Aggie team wins coveted Rice Business Plan Competition
A student team from Texas A&M University won the grand prize at the Rice Business Plan Competition for its startup company TriFusion Devices. The startup has developed customizable, 3-D printed prosthetic leg devices that can be manufactured in hours instead of weeks, and would cost far less than anything on the market.
The TriFusion Devices team included Britton Eastburn, a medical student at the Texas A&M Health Science Center’s College of Medicine and Mays Business School, as well as engineering Ph.D. students Blake Teipel and Charles “Brandon” Sweeney. Eastburn is part of a select group of students participating in the M.D. Plus program at the Texas A&M College of Medicine that combines the M.D. degree with several other masters programs from across Texas A&M University.
They pitched their inexpensive, customizable 3-D printed prosthetic device technology to four separate panels of judges that included venture capitalists, angel investors, entrepreneurs, service providers and local business executives. The team developed a carbon nanotube-coated printer filament and a microwave welding process to fuse 3-D printed parts together, making them strong and durable. They can go from scans of a patient geometry to a finished device in less than 48 hours.
The Aggies collected four checks totaling nearly $400,000 at the competition, including the $300,000 Investment Grand Prize from the GOOSE Society of Texas; the $60,000 TiE Angel Investment Prize; the $25,000 Medical Device Accelerator Prize and the $10,000 Pearland Spirit of Entrepreneurship Prize. This was the first time a Texas A&M team won the competition.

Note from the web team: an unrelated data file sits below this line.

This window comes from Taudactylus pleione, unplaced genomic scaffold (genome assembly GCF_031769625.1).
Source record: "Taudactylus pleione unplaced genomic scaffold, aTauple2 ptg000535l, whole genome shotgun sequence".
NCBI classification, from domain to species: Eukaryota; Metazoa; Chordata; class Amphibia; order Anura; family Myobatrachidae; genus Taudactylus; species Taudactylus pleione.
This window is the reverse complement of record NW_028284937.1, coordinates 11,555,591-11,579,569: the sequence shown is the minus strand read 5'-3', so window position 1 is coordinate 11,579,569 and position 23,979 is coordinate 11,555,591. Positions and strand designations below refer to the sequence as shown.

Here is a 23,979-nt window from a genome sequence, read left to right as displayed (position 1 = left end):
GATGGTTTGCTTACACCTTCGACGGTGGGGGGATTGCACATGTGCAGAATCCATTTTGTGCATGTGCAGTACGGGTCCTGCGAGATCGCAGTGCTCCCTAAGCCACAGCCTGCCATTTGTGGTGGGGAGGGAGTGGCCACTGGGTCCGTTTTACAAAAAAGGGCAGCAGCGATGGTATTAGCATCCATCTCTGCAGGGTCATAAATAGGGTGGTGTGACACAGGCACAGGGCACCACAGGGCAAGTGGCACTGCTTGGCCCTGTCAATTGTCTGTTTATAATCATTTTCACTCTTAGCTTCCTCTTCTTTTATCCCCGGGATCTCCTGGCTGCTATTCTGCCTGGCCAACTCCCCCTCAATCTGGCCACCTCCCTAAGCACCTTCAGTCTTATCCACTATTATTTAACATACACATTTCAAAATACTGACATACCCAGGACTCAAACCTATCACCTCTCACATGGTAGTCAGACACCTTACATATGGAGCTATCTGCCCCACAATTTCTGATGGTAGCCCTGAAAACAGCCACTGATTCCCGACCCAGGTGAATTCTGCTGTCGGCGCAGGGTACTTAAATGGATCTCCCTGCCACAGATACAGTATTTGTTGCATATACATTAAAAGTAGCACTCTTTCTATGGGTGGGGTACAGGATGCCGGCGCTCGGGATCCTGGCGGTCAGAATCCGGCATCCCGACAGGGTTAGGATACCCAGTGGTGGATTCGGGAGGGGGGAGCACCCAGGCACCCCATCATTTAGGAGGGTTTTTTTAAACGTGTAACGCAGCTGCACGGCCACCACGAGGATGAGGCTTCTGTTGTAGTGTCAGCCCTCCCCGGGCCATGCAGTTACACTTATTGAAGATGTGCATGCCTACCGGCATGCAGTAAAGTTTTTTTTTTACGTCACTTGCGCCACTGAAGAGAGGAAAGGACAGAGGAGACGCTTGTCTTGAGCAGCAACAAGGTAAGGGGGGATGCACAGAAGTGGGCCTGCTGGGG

More than $1.69 million in prize money was awarded to 42 companies at the event, which is the largest student-centered business plan competition in the world. The TriFusion Devices team beat out student startups from Harvard University, Massachusetts Institute of Technology, Northwestern University, Dartmouth College, Carnegie Mellon University, the University of Michigan, and multiple teams from international universities.
“Teaming up with Blake [Teipel] and Brandon [Sweeney] to compete at Rice and to launch TriFusion was arguably the best decision of my life (other than coming to Texas A&M of course),” Eastburn said. “I can’t imagine any better way to take what I learned through the MBA program and apply it to a future in medicine…in my eyes, this experience is a perfect example of why the dual degree program exists.”